De Blasio Seeks No Sanctions for Citi Bike Contract Violation

Photo: Motivate
Photo: Motivate

Mayor to Citi Bike: Take your time.

The de Blasio administration is apparently not moving towards collecting nearly $1.4 million in fines it could levy against Citi Bike for the calamitous mini-collapse this month of the bike share system, which is required by contract to have 97 percent of its 12,000-bike fleet available at all times.

The bikes have disappeared from the Citi Bike system due to repair work that the company announced this week after Streetsblog revealed the massive shortfall. On Friday, only 57 percent of the fleet was road-ready, the lowest this month, down from 59 percent from earlier in the week and down from 72 percent at the start of the month.

“Safety always comes first when it comes to any aspect of our transportation system,” mayoral spokesman Seth Stein told Streetsblog when asked if the city would invoke penalties under the contract. “We expect and require Motivate to rectify this situation and maintain a sufficient number of bikes on our streets to meet demand.”

There are lots of empty racks out there right now. File photo: @brooklynsja
There are lots of empty racks out there right now. File photo: @brooklynsja

Fine print in the contract requires Citi Bike to meet a dizzying array of “service level” benchmarks for its bikes and its docks, such as making timely repairs, properly cleaning the equipment and responding promptly to concerns. The contract stipulates a penalty of $15 per bike per day per day whenever the fleet level declines below 97 percent.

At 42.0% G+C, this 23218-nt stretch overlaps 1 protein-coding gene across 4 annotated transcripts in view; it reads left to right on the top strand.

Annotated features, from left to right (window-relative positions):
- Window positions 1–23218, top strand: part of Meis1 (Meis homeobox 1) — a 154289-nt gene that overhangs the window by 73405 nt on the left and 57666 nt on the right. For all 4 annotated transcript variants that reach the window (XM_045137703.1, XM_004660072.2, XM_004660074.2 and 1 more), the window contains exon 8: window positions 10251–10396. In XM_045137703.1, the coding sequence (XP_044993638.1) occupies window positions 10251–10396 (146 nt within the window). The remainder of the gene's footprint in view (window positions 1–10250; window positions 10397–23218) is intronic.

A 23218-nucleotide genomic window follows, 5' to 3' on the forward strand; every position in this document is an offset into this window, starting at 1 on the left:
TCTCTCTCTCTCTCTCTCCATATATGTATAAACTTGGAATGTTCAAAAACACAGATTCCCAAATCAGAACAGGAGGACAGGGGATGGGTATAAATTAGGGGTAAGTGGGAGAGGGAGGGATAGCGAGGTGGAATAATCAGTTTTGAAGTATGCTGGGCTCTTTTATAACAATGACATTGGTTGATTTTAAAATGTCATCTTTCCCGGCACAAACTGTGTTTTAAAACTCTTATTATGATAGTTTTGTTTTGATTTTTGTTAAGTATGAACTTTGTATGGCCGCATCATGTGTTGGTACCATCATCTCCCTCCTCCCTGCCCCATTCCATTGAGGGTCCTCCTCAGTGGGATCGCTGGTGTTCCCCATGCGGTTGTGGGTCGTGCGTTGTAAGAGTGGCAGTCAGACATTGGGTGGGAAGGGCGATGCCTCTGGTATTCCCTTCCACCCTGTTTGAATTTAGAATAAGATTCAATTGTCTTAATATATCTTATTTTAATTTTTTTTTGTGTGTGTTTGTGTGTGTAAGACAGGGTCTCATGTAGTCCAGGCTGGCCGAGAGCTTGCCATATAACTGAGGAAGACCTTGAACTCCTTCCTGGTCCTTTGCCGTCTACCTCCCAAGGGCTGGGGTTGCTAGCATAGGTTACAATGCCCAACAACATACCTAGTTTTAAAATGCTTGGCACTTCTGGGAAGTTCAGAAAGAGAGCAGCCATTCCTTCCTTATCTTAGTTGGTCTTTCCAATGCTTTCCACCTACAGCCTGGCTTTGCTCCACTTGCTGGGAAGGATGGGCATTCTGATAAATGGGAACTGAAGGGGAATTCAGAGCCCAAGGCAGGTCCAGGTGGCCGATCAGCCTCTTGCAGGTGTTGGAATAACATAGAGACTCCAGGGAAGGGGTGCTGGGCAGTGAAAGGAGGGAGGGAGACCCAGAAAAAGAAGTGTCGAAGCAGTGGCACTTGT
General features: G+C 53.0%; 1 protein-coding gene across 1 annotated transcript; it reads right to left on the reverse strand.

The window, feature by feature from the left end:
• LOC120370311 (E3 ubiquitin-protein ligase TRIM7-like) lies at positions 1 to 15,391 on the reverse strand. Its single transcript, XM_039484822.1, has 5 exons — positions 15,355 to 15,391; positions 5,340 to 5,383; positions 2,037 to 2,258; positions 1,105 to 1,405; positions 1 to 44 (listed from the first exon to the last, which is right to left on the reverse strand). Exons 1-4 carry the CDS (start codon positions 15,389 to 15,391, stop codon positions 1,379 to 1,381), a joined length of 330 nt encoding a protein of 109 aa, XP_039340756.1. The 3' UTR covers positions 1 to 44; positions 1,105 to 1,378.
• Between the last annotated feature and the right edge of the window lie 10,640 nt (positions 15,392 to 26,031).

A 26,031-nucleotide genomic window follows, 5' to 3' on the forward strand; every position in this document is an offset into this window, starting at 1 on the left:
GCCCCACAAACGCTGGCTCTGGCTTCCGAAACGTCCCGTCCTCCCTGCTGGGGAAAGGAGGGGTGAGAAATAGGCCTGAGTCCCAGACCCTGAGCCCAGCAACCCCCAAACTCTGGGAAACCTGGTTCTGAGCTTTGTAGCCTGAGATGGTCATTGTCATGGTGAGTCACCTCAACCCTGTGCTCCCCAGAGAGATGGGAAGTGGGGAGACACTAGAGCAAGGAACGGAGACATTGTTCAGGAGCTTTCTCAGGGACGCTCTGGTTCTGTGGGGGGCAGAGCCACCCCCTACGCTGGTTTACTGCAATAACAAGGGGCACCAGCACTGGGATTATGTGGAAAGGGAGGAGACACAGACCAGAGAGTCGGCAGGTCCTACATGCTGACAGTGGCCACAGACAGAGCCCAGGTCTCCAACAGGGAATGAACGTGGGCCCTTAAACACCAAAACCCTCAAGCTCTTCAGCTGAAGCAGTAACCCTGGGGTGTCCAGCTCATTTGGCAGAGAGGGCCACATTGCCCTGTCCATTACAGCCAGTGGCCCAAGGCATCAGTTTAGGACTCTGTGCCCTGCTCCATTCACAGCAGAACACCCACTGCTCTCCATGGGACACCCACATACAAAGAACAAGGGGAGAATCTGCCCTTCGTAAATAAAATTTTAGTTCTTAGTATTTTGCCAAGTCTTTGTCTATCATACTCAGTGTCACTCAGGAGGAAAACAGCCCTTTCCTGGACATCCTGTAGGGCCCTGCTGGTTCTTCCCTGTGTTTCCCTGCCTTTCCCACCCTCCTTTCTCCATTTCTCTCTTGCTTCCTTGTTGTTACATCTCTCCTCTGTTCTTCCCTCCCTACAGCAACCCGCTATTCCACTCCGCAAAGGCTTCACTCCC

Doing the math, the contract requires 11,640 bikes to be available. Using the company’s own data, Citi Bike’s parent company Motivate failed to reach that level of service every single day in September, falling short by as little as 2,344 bikes on Sept. 1 to as many as 4,860 bikes on Sept. 28.

As a result, Motivate owes the city $1,369,050 in fines for insufficient bike availability. (To understand how this figure was compiled, see Appendix A pages 80 and 88 of the Citi Bike contract below.)

But DOT spokesman Scott Gastel confirmed late Friday, “We have not sought any damages from Motivate yet.”

Gastel did not answer Streetsblog’s other question, however: Whether city officials were aware of Motivate’s repair problems before Streetsblog broke the story on Wednesday, forcing the company to go public. The contract says that DOT Commissioner Polly Trottenberg can ignore fleet level standards if she wishes, so Trottenberg may have done so when Motivate first discovered the handlebar flaw behind the repair crisis.

“Changes to required Bicycle Fleet Levels are subject to the reasonable approval of DOT on a basis consistent with Appendix A.”

DOT did not respond to a question about whether Trottenberg approved the reduction in service level in advance of the crisis.

Motivate has also declined to comment further, sticking with its original statement to its 145,000 members. A source did say that more than 75,000 rides were taken on Citi Bikes on Thursday, close to the system’s 80,000 record.

The repair crisis comes at a sensitive time for the nation’s biggest bike share system, which is owned by Lyft. The city and Motivate have struggled to expand the program beyond its inner Brooklyn and Manhattan core, even as the bike share industry is growing thanks to dockless systems such as Lime and the Uber-owned Jump.